Pir51, a protein of unknown function that interacts with Rad51, was identified in a screen for genes that were highly expressed in aggressive mantle cell lymphoma (MCL) versus indolent small lymphocytic lymphoma (SLL) patient samples. We show that Pir51 is a nuclear protein expressed in a variety of cell types and that its expression is regulated during the cell cycle in a pattern nearly identical to Rad51. Also similar to Rad51, Pir51 levels did not change in response to a variety of DNA damaging agents. siRNA depletion of Pir51 did not reduce homologous recombination repair (HRR), but sensitized cells to mitomycin C (MMC)-induced DNA crosslinking and resulted in elevated levels of double-strand breaks (DSBs) in metaphase chromosome spreads and reduced colony formation. Therefore, Pir51 maintains genomic integrity and potentially connects the early response to DNA crosslinks, orchestrated by the ATR kinase and Fanconi Anemia (FA) proteins, to later stages of Rad51-dependent repair. Our results provide the first example of a Rad51-binding protein that influences DNA crosslink repair without affecting homologous recombination repair.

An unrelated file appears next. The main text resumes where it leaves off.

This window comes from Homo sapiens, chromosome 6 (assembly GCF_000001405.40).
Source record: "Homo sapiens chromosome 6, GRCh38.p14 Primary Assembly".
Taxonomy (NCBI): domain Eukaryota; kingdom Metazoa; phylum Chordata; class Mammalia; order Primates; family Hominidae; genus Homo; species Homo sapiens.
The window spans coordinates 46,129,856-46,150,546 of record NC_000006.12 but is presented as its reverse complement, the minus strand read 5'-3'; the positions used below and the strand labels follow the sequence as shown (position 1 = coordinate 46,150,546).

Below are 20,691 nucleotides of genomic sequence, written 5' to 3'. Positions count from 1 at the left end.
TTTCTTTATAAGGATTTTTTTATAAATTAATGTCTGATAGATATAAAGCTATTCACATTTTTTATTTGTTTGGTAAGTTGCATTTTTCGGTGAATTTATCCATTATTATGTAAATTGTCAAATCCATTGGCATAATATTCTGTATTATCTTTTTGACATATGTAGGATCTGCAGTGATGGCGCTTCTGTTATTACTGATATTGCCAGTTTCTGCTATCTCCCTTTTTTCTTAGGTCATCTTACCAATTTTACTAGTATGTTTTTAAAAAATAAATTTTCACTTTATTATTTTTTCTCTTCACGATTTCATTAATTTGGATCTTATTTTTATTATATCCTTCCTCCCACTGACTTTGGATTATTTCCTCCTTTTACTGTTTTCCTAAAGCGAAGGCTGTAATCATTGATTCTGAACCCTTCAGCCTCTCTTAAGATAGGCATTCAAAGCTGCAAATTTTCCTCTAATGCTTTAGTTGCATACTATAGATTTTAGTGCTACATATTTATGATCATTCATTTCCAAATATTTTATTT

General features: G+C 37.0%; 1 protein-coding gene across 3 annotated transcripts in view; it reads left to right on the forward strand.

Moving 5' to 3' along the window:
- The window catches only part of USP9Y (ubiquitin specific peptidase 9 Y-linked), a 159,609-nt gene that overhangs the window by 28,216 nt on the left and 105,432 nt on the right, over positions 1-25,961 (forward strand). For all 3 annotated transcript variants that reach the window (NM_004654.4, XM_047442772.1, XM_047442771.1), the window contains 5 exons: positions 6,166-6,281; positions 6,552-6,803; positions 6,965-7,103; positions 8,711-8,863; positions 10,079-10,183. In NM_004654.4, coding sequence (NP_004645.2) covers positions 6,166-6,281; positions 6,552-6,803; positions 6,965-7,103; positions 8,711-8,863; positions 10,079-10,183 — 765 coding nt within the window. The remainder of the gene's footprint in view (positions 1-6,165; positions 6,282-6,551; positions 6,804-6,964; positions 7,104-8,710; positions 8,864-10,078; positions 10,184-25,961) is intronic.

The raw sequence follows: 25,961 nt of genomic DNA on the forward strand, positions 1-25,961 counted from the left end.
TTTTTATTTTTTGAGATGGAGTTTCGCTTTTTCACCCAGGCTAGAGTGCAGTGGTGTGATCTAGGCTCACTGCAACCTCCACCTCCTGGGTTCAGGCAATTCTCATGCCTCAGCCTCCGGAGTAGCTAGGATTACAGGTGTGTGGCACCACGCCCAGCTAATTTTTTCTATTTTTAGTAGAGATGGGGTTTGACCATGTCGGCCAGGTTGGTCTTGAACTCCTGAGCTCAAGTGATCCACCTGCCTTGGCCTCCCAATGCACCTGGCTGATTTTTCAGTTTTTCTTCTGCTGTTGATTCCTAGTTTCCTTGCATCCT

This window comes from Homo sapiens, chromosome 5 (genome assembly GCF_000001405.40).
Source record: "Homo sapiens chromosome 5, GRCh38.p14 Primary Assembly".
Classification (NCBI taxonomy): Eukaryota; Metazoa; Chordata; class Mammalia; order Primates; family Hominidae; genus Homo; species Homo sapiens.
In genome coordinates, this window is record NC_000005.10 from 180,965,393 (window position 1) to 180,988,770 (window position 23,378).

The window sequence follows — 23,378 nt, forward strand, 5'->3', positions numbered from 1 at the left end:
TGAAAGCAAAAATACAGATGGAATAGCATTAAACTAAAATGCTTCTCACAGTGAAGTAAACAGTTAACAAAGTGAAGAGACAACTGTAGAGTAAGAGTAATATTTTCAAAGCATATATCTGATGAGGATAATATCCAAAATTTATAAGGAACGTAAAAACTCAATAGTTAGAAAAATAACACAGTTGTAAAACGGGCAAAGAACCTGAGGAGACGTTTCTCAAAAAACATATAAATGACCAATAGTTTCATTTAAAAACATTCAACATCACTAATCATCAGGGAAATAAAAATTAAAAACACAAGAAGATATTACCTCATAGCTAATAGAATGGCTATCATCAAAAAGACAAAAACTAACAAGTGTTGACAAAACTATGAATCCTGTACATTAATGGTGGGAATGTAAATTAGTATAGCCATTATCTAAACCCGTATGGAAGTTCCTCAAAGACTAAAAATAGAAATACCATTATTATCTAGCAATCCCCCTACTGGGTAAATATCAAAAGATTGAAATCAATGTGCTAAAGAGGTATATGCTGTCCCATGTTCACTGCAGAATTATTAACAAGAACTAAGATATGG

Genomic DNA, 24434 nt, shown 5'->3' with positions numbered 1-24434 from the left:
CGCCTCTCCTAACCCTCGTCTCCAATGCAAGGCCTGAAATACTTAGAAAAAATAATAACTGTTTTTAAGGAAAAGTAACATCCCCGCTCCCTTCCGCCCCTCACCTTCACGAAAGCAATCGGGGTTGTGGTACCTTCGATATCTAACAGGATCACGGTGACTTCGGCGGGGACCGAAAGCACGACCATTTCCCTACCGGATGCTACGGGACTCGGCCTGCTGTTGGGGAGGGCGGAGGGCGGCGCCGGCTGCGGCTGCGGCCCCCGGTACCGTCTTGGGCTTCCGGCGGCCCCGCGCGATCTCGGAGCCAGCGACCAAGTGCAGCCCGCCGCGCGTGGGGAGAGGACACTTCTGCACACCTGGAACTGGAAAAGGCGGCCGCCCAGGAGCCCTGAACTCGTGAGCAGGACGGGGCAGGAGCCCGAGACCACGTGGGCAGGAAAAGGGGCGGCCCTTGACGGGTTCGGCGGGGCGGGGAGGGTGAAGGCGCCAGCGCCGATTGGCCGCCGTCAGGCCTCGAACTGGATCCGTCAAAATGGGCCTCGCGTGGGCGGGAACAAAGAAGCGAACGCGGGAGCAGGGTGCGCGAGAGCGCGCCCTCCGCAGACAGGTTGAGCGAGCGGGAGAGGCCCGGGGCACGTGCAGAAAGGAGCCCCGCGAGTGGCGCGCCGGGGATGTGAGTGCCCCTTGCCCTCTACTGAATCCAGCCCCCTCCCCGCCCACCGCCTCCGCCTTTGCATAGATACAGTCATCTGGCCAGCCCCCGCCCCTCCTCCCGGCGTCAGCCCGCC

|Original language||English (US)|
|Number of pages||12|
|Journal||Mutation Research - Fundamental and Molecular Mechanisms of Mutagenesis|
|State||Published - Oct 10 2006|
Bibliographical noteFunding Information:
We thank Maria Jasin (Memorial Sloan Kettering Cancer Center) for providing p59xDR-GFP6 and pCBASce constructs for HRR assays, the UCLA flow cytometry facility, Francesca M. Fike for excellent technical assistance, Robert Schiestl and Jennifer Salstrom for comments on the manuscript, and members of the Wall, Marahrens and Teitell labs for many helpful discussions. This work was supported by NIH grants GM40185 (R.W.), CA85841 (R.W.), HD41451 (Y.M.), CA90571 (M.A.T) and CA107300 (M.A.T). S.E.H. was supported by USPHS Award GM07185. The Teitell lab is also supported by CMISE, a NASA URETI Institute (NCC 201364) and M.A.T. is a Scholar of the Leukemia and Lymphoma Society.
- Cell cycle
- DNA repair